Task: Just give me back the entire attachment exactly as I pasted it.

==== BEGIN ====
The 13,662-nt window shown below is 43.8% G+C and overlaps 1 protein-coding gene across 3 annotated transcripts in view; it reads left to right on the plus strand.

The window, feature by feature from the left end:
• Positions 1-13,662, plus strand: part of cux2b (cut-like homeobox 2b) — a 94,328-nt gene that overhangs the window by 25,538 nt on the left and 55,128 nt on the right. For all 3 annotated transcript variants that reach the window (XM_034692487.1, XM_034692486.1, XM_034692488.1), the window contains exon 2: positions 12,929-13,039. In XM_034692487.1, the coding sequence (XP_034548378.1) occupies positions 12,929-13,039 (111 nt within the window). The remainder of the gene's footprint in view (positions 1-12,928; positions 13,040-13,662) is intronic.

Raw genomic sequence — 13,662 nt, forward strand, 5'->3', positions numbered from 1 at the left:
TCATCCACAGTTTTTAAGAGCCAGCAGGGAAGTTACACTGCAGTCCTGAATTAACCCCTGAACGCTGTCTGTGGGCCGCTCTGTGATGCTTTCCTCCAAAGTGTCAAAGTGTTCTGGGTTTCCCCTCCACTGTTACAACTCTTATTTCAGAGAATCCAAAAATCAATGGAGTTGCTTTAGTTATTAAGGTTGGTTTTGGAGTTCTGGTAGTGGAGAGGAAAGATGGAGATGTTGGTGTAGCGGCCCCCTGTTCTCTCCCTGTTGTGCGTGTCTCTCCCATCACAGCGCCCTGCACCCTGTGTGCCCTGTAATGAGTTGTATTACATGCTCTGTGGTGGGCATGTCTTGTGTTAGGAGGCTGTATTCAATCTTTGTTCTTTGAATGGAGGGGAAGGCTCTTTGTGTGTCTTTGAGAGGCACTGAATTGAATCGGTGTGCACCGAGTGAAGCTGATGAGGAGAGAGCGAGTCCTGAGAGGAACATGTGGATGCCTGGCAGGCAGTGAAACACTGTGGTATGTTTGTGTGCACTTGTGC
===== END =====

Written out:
The 13,662-nt window shown below is 43.8% G+C and overlaps 1 protein-coding gene across 3 annotated transcripts in view; it reads left to right on the plus strand.

The window, feature by feature from the left end:
• Positions 1-13,662, plus strand: part of cux2b (cut-like homeobox 2b) — a 94,328-nt gene that overhangs the window by 25,538 nt on the left and 55,128 nt on the right. For all 3 annotated transcript variants that reach the window (XM_034692487.1, XM_034692486.1, XM_034692488.1), the window contains exon 2: positions 12,929-13,039. In XM_034692487.1, the coding sequence (XP_034548378.1) occupies positions 12,929-13,039 (111 nt within the window). The remainder of the gene's footprint in view (positions 1-12,928; positions 13,040-13,662) is intronic.

Raw genomic sequence — 13,662 nt, forward strand, 5'->3', positions numbered from 1 at the left:
TCATCCACAGTTTTTAAGAGCCAGCAGGGAAGTTACACTGCAGTCCTGAATTAACCCCTGAACGCTGTCTGTGGGCCGCTCTGTGATGCTTTCCTCCAAAGTGTCAAAGTGTTCTGGGTTTCCCCTCCACTGTTACAACTCTTATTTCAGAGAATCCAAAAATCAATGGAGTTGCTTTAGTTATTAAGGTTGGTTTTGGAGTTCTGGTAGTGGAGAGGAAAGATGGAGATGTTGGTGTAGCGGCCCCCTGTTCTCTCCCTGTTGTGCGTGTCTCTCCCATCACAGCGCCCTGCACCCTGTGTGCCCTGTAATGAGTTGTATTACATGCTCTGTGGTGGGCATGTCTTGTGTTAGGAGGCTGTATTCAATCTTTGTTCTTTGAATGGAGGGGAAGGCTCTTTGTGTGTCTTTGAGAGGCACTGAATTGAATCGGTGTGCACCGAGTGAAGCTGATGAGGAGAGAGCGAGTCCTGAGAGGAACATGTGGATGCCTGGCAGGCAGTGAAACACTGTGGTATGTTTGTGTGCACTTGTGC